Washington: According to a report by the Department of Homeland Security (DHS), of the nearly nine lakh Indians who visited the US on visitor or business visa in 2015, more than 14,000 overstayed.
According to the ‘Entry/Exit Overstay Report for Fiscal 2015’, of the nearly 45 million non-immigrant visitor admissions through air or sea, a total of 527,127 overstayed their welcome.
In other words, 98.83 per cent left the US on allotted time between October 2014 and September 2015, the DHS report said.
Overstaying means a non-immigrant who was admitted into the US for specific, temporary purpose stayed on after his or her lawful admission period ended.
While the report focuses on non-immigrant visitors on B1 and WB business or pleasure (B2 and WT) visas, it does not include figures pertaining to work visas like H-1B or on F-1 student visas.
Due to further departures by individuals by January 4, 2016, the DHS was able to confirm the departures of over 99 per cent of non-immigrant visitors scheduled to depart in FY 2015 by air and sea. The number continues to grow.
The DHS report said countries with ties to terrorism had significant numbers still in the US: 1,435 from Pakistan, 681 (Iraq), 564 (Iran), 440 (Syria), 219 (Yemen), 219 (Afghanistan) and 56 from Libya.(IANS)(Image-Firstpost)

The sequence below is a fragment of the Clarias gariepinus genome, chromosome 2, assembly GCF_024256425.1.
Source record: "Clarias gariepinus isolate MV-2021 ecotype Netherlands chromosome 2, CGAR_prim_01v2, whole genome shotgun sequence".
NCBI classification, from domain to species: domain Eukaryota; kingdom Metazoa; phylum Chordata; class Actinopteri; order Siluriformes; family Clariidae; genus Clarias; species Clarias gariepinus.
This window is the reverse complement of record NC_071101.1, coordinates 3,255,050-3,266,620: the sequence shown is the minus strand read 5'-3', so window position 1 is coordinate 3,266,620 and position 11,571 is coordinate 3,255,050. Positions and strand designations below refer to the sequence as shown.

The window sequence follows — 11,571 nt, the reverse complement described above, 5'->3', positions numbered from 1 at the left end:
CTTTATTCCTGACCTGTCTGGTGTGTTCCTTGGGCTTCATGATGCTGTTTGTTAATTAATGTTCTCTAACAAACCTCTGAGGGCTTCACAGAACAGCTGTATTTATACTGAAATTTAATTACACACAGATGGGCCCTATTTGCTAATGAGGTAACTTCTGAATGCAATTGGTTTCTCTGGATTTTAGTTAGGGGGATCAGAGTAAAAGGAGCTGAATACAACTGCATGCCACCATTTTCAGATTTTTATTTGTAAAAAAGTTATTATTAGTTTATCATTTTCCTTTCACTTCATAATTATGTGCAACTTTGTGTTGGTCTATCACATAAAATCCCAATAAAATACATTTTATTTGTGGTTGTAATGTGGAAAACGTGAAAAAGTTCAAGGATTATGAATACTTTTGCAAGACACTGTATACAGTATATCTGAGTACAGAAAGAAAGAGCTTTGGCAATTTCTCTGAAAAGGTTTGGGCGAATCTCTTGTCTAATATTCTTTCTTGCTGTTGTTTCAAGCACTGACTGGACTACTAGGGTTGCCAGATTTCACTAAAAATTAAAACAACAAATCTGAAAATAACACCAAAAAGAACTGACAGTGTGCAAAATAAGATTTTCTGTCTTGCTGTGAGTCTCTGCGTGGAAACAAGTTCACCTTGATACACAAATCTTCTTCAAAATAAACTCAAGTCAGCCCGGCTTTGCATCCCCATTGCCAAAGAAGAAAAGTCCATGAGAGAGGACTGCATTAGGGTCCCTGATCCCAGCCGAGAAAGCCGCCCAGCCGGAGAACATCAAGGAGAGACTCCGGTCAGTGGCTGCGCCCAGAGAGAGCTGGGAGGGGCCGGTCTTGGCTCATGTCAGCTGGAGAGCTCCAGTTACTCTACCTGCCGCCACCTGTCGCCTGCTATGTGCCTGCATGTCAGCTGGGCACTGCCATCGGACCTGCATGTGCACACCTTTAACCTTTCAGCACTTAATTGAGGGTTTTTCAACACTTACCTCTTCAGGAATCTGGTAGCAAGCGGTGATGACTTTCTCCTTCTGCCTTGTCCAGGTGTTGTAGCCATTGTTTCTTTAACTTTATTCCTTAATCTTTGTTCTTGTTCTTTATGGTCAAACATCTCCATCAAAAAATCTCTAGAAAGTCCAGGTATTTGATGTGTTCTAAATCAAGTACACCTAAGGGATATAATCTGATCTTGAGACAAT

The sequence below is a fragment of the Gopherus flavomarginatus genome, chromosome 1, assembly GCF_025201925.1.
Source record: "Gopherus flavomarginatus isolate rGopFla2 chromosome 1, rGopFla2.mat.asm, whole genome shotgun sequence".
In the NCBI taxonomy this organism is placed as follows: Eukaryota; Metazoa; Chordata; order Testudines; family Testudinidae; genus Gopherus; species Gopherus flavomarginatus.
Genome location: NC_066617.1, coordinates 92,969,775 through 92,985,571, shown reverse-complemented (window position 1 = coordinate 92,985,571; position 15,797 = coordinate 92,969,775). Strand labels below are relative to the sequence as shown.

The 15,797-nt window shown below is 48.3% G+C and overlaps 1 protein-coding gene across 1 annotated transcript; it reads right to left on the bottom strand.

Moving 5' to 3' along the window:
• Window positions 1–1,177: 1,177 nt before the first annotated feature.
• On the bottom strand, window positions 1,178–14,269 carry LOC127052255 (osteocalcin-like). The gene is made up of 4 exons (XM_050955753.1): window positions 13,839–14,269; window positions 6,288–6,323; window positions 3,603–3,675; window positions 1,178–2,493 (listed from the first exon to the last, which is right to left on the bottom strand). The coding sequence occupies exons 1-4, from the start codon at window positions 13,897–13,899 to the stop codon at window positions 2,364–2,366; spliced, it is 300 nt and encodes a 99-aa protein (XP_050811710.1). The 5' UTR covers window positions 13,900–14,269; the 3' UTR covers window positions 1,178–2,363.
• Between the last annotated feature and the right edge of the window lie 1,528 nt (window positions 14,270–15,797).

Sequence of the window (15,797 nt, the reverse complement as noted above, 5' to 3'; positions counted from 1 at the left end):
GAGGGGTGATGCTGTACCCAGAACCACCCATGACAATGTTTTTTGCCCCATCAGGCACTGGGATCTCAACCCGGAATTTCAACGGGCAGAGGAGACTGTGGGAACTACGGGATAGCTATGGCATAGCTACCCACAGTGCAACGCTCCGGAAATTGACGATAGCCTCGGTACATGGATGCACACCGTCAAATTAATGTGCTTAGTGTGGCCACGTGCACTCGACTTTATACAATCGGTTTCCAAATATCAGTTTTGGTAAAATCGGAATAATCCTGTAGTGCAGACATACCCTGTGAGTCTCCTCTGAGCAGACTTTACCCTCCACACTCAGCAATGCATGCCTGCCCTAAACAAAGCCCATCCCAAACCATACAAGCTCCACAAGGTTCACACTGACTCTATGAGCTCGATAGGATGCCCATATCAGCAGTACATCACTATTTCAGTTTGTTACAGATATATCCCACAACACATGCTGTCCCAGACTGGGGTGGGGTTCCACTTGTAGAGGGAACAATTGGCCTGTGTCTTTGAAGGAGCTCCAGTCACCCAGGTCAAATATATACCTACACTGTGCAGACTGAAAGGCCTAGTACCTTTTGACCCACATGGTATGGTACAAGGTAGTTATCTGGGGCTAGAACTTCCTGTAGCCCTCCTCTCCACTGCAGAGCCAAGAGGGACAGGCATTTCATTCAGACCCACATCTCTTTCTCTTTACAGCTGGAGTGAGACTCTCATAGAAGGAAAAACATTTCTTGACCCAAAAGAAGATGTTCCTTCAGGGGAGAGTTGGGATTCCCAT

The Indian diaspora is a generic term representing the people who migrated from the Indian territories to the other parts of the world. It includes the descendants of these groups. Today, over twenty million Indians which include Non Resident Indians and People of Indian Origin are residing outside the Indian territory as Indian diaspora. According to a UN survey report of 2015, India’s diaspora population is the largest in the world. In 2005, Indians formed the world’s third largest diaspora. The Indians who settled overseas in 1960s for more developed countries such as US, UK, Canada, Australia and Western Europe formulate the category of the New Diaspora.
What are the popular host countries for the Indian Diaspora:
The 2010 estimates of Census data of US, UK and Canada suggest that Indian diaspora constitutes three million people in US, 1.5 million people in the United Kingdom and one million in Canada. Indians are the fourth largest immigrant group in the United States. Also, five million emigrants from India reside in the Gulf region at present.
The History of Indian Diaspora: